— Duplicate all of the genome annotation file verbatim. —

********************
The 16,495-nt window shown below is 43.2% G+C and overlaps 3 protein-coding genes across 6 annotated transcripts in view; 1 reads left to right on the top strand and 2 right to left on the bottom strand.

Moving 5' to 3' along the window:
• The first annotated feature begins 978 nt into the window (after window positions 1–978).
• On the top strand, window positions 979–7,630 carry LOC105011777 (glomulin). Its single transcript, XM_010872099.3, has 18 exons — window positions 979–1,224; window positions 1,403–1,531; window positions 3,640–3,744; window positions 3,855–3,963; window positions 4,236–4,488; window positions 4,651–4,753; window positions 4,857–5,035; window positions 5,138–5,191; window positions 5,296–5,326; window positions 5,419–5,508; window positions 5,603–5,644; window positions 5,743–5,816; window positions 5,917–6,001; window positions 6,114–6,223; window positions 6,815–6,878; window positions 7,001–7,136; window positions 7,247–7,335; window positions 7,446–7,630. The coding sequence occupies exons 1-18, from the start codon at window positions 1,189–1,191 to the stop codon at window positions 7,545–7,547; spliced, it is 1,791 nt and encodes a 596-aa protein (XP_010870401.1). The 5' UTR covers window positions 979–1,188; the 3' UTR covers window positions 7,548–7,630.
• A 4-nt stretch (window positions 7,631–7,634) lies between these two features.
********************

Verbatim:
The 16,495-nt window shown below is 43.2% G+C and overlaps 3 protein-coding genes across 6 annotated transcripts in view; 1 reads left to right on the top strand and 2 right to left on the bottom strand.

Moving 5' to 3' along the window:
• The first annotated feature begins 978 nt into the window (after window positions 1–978).
• On the top strand, window positions 979–7,630 carry LOC105011777 (glomulin). Its single transcript, XM_010872099.3, has 18 exons — window positions 979–1,224; window positions 1,403–1,531; window positions 3,640–3,744; window positions 3,855–3,963; window positions 4,236–4,488; window positions 4,651–4,753; window positions 4,857–5,035; window positions 5,138–5,191; window positions 5,296–5,326; window positions 5,419–5,508; window positions 5,603–5,644; window positions 5,743–5,816; window positions 5,917–6,001; window positions 6,114–6,223; window positions 6,815–6,878; window positions 7,001–7,136; window positions 7,247–7,335; window positions 7,446–7,630. The coding sequence occupies exons 1-18, from the start codon at window positions 1,189–1,191 to the stop codon at window positions 7,545–7,547; spliced, it is 1,791 nt and encodes a 596-aa protein (XP_010870401.1). The 5' UTR covers window positions 979–1,188; the 3' UTR covers window positions 7,548–7,630.
• A 4-nt stretch (window positions 7,631–7,634) lies between these two features.